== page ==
Mental Health Workforce Development Steering Committee

This committee was created by the Minnesota Legislature in the 2013 session to address needs for mental health workers across the spectrum of providers. Currently all of Minnesota except the Twin Cities and southeastern Minnesota (Mayo) are considered mental health provider shortage areas. The project is being managed by HealthForce Minnesota, the Minnesota Department of Health, and the Minnesota Department of Economic and Educational Development. The steering committee will be doing some advanced research to prepare for a summit or meeting of stakeholders that will be held on May 28, 2014 at Hennepin Technical College. The steering committee is comprised of representatives of professions, the Minnesota Department of Health, the Minnesota Department of Human Services, higher education programs specific to mental health, and private and public higher education representatives.

Several previous efforts have looked at workforce issues in mental health, including an MMHAG group in 2008, through a mental health needs assessment, and as part of the governor’s task force on health reform. The needs consistently highlighted were prescribers, especially for children and adolescents, mental health professionals that can provide supervision to mental health practitioners and those seeking licensure, culturally specific providers for underserved populations, and all providers in greater Minnesota. The primary approach to addressing shortages has been to offer tuition reimbursement and loan repayment. While there has been some use of these programs, they have not proved to be an effective tool. Additional slots have been added to the psychiatry residency program at the University of Minnesota and this has led to an increase in psychiatric providers. Efforts to ease the process of using foreign-trained psychiatrists has also been effective. Some primary care physicians have used the prescribing consultation service administered through the Department of Human Services for the care of children and adolescents to assist in providing services to this population in a primary care environment. In the 2013 legislative session, training programs in psychology and social work were added to the list of those able to access Medical Education and Research Costs (MERC) funding. Monies available for training through the Affordable Care Act do not appear to have been accessed by Minnesota training programs. It is too early to assess the impact of this extension of MERC funding.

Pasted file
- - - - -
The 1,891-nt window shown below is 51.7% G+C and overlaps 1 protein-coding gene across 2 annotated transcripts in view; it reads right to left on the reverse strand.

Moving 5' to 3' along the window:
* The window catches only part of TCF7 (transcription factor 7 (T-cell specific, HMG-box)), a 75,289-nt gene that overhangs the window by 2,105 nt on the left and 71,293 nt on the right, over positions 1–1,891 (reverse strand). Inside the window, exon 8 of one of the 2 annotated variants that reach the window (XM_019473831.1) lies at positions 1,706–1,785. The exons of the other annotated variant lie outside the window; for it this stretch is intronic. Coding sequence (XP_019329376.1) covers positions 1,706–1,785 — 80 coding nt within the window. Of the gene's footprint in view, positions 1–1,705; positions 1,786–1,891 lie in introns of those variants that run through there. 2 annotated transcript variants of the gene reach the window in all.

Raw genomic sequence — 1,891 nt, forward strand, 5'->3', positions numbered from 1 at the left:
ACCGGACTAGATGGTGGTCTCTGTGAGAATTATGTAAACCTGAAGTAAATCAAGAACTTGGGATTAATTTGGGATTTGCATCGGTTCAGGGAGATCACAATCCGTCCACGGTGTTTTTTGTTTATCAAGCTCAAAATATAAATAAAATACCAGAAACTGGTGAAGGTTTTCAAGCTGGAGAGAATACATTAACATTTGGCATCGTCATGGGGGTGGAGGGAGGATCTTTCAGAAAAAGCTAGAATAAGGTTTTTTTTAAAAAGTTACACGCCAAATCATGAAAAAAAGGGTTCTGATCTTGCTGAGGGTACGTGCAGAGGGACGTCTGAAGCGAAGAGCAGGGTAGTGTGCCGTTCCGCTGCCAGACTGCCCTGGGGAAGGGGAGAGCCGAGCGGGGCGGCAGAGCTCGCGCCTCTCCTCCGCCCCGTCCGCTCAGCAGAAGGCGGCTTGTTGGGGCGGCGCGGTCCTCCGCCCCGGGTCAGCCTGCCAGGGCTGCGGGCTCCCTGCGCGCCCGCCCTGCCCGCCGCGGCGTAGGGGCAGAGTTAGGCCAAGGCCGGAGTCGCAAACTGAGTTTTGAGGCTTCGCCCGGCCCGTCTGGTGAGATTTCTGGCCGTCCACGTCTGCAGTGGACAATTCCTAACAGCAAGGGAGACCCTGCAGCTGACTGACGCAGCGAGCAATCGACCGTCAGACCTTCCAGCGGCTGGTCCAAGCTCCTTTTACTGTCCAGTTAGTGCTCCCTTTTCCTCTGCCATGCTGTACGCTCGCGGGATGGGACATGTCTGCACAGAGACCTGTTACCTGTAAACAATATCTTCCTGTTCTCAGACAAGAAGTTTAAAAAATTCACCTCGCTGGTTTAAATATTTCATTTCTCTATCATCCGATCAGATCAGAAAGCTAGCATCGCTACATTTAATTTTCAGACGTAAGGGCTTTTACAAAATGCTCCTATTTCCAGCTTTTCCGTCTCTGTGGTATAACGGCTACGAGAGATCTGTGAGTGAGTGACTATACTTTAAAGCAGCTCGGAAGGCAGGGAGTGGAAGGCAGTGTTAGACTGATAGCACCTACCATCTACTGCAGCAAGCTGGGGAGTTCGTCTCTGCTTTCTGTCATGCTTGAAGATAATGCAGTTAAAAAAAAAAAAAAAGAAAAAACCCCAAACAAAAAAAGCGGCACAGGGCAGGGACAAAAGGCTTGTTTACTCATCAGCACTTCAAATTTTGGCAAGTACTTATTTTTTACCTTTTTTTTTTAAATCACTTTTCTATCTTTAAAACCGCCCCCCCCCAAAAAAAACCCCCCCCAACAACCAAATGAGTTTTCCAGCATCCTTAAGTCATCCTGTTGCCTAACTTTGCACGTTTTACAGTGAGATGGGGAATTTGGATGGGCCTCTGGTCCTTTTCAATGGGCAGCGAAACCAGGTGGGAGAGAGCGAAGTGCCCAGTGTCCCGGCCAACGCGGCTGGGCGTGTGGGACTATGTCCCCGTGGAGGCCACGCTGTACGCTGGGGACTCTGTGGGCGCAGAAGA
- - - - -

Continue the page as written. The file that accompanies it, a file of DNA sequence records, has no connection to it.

Data gathering prior to the summit will include consumer experience of how their provider needs are met, standard information from state and federal employment records, and a more creative collection of data about the “unseen” workforce that provides many services in the mental health area (families, schools, community workers.) The HealthForce Minnesota staff will be meeting with stakeholders across the state in advance of the summit.

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